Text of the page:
Usability - Productivity - Business - The web - Singapore & Twins

eMail archival in PDF and electronic record keeping

The question pops up quite regularly: " Our compliance department has decided to use PDF/A for long term record storage, how can I save my eMail to it?" (The question applies to ALL eMail systems). The short answer: Not as easy as you think. The biggest obstacle is legal need vs. user expectation. To make that clear: I'm not a lawyer, this is not legal advise, just my opinion, talk to your legal counsel before taking action. User expectation (and thus problem awareness): "Storing as PDF is like storing on paper, so what's the big deal?" In reality electronic record keeping has a few different requirement (and NO printing an eMail as seen on screen is NOT record keeping - more on this in a second). Every jurisdiction has their own regulations, but they are strikingly similar (for the usual devil in the details ask your lawyer), so I just take Singapore's electronic transactions act as a sample:
Retention of electronic records
9. —(1)   Where a rule of law requires any document, record or information to be retained, or provides for certain consequences if it is not, that requirement is satisfied by retaining the document, record or information in the form of an electronic record if the following conditions are satisfied:
(a) the information contained therein remains accessible so as to be usable for subsequent reference;
(b) the electronic record is retained in the format in which it was originally generated, sent or received, or in a format which can be demonstrated to represent accurately the information originally generated, sent or received;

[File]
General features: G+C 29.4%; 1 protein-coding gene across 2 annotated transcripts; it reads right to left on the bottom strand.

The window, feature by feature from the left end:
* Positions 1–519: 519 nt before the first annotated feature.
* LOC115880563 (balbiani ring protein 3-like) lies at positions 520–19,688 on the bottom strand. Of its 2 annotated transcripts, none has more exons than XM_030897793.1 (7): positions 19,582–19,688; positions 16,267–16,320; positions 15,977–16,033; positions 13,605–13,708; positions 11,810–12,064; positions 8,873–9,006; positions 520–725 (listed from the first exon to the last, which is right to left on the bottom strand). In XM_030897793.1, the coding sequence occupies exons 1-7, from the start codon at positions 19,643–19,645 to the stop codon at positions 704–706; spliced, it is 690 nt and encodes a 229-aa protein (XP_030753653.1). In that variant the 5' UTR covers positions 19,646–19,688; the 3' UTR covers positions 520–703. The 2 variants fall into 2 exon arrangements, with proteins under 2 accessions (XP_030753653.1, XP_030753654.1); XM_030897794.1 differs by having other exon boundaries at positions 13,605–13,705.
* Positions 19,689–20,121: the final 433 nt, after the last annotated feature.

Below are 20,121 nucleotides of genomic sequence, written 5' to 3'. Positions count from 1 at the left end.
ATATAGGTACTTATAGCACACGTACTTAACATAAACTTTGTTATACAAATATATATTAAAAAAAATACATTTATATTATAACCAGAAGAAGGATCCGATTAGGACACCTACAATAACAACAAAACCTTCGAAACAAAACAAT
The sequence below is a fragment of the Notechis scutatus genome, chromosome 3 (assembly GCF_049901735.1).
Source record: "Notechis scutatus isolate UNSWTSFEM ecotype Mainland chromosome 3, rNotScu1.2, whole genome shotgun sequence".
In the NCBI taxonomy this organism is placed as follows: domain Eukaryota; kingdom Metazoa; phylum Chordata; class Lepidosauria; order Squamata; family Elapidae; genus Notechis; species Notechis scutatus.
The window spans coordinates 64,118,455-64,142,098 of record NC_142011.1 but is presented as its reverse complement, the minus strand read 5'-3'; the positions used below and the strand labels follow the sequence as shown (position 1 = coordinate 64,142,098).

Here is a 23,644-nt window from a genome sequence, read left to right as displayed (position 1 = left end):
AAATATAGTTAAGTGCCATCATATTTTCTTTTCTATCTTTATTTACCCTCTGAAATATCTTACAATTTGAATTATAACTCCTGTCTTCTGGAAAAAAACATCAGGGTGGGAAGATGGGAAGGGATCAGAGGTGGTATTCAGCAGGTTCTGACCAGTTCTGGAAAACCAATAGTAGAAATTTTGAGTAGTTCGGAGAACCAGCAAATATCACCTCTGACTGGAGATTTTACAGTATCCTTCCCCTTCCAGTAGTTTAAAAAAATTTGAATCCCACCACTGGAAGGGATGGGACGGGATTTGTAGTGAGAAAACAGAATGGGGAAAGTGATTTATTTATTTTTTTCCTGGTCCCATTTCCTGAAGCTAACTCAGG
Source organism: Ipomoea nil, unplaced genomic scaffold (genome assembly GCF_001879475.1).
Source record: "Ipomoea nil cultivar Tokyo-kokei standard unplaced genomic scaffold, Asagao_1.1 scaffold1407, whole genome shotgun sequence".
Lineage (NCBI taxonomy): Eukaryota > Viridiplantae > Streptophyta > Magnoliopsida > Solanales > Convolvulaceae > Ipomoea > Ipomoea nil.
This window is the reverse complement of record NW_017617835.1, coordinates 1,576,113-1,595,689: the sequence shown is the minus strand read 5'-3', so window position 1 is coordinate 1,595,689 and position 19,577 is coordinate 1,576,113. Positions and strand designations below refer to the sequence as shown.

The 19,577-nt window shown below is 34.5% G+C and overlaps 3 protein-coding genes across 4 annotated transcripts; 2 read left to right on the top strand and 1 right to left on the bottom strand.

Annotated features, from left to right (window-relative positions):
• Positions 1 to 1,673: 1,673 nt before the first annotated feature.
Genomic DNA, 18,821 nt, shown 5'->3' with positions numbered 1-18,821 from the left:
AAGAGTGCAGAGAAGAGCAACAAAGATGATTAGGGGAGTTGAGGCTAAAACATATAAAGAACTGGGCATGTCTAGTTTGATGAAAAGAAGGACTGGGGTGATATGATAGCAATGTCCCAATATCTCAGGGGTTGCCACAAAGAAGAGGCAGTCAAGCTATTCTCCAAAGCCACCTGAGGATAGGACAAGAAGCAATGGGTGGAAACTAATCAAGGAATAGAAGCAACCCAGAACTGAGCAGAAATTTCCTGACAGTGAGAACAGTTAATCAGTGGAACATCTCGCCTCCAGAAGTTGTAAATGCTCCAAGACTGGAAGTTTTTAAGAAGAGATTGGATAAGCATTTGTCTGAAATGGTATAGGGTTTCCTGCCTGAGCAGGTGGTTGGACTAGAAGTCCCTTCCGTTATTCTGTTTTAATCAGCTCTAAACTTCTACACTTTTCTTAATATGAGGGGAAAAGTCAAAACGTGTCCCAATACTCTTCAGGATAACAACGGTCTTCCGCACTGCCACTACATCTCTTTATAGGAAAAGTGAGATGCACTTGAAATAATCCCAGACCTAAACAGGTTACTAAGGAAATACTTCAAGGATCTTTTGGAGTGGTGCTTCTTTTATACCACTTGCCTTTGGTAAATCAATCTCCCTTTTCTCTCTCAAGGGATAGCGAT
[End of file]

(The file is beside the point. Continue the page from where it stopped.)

(c) such information, if any, as enables the identification of the origin and destination of an electronic record and the date and time when it was sent or received, is retained; and
(d) any additional requirements relating to the retention of such electronic records specified by the public agency which has supervision over the requirement for the retention of such records are complied with.
(colour emphasis mine)
So as there is "more than meets the eyes". A eMail record is only completely kept if you keep the header information. Now you have 2 possibilities: change the way you "print" to PDF to include all header / hidden fields (probably at the end of the message) or you use PDF capabilities to retain them accessible as PDF properties. The later case is more interesting since it resembles the user experience in your mail client: users don't see the "techie stuff" but it is a click away to have a peek. There are a number of ways how to create the PDF:
  • Use a commercial package like DominoPDF, AGE Exporter or IntelliPrint that are capable of generating PDF directly. They have their limitations of what they can output around signature and encryption. Big advantage: vendor support
  • Use a PDF printer driver that can be programmed to automatically assign a known file name. Advantage: works like printing. Disadvantage: depends on the OS printing system
  • Export your eMail as MIME or DXL and use a XSLT transformation to generate XSL:FO that can be saved as PDF. There is Apache FOP and a series of commercial tools. Advantage of this approach: you could have more than one pipeline (e.g. email, Notes apps, client apps, web apps) that end at the XSL:FO processor. Disadvantage: XSL:FO is simply a beast
  • Generate the PDF in a discrete way using a Java library. Two Opensource libraries are quite popular: iText and PDFBox. iText is Affero GPL licensed, so it might not be suitable for your project. PDFBox is licenced under the Apache license